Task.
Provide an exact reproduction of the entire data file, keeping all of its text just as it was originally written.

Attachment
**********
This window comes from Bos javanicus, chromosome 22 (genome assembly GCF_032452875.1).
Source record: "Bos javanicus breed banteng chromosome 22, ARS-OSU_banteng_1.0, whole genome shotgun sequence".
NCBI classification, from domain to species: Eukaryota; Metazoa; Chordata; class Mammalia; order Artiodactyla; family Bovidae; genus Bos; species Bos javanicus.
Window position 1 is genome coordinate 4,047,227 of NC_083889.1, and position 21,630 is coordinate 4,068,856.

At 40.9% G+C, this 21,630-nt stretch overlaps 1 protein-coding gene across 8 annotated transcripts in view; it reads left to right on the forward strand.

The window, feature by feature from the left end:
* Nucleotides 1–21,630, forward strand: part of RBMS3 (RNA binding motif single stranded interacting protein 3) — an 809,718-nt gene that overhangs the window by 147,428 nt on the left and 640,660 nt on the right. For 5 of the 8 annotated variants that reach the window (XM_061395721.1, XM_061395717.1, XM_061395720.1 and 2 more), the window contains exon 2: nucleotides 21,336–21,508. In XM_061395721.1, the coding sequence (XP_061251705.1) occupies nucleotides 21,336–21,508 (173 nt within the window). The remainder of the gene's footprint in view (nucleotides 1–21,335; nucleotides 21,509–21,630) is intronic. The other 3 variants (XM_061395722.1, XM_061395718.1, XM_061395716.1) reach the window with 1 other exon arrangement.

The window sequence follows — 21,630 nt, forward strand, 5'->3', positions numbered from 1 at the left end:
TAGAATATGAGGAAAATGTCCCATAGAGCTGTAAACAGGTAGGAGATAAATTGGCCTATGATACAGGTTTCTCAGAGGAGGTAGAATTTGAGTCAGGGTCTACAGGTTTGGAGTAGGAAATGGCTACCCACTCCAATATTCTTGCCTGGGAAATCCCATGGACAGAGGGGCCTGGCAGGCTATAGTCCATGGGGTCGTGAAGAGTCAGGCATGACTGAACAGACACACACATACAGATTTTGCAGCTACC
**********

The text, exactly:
This window comes from Bos javanicus, chromosome 22 (genome assembly GCF_032452875.1).
Source record: "Bos javanicus breed banteng chromosome 22, ARS-OSU_banteng_1.0, whole genome shotgun sequence".
NCBI classification, from domain to species: Eukaryota; Metazoa; Chordata; class Mammalia; order Artiodactyla; family Bovidae; genus Bos; species Bos javanicus.
Window position 1 is genome coordinate 4,047,227 of NC_083889.1, and position 21,630 is coordinate 4,068,856.

At 40.9% G+C, this 21,630-nt stretch overlaps 1 protein-coding gene across 8 annotated transcripts in view; it reads left to right on the forward strand.

The window, feature by feature from the left end:
* Nucleotides 1–21,630, forward strand: part of RBMS3 (RNA binding motif single stranded interacting protein 3) — an 809,718-nt gene that overhangs the window by 147,428 nt on the left and 640,660 nt on the right. For 5 of the 8 annotated variants that reach the window (XM_061395721.1, XM_061395717.1, XM_061395720.1 and 2 more), the window contains exon 2: nucleotides 21,336–21,508. In XM_061395721.1, the coding sequence (XP_061251705.1) occupies nucleotides 21,336–21,508 (173 nt within the window). The remainder of the gene's footprint in view (nucleotides 1–21,335; nucleotides 21,509–21,630) is intronic. The other 3 variants (XM_061395722.1, XM_061395718.1, XM_061395716.1) reach the window with 1 other exon arrangement.

The window sequence follows — 21,630 nt, forward strand, 5'->3', positions numbered from 1 at the left end:
TAGAATATGAGGAAAATGTCCCATAGAGCTGTAAACAGGTAGGAGATAAATTGGCCTATGATACAGGTTTCTCAGAGGAGGTAGAATTTGAGTCAGGGTCTACAGGTTTGGAGTAGGAAATGGCTACCCACTCCAATATTCTTGCCTGGGAAATCCCATGGACAGAGGGGCCTGGCAGGCTATAGTCCATGGGGTCGTGAAGAGTCAGGCATGACTGAACAGACACACACATACAGATTTTGCAGCTACC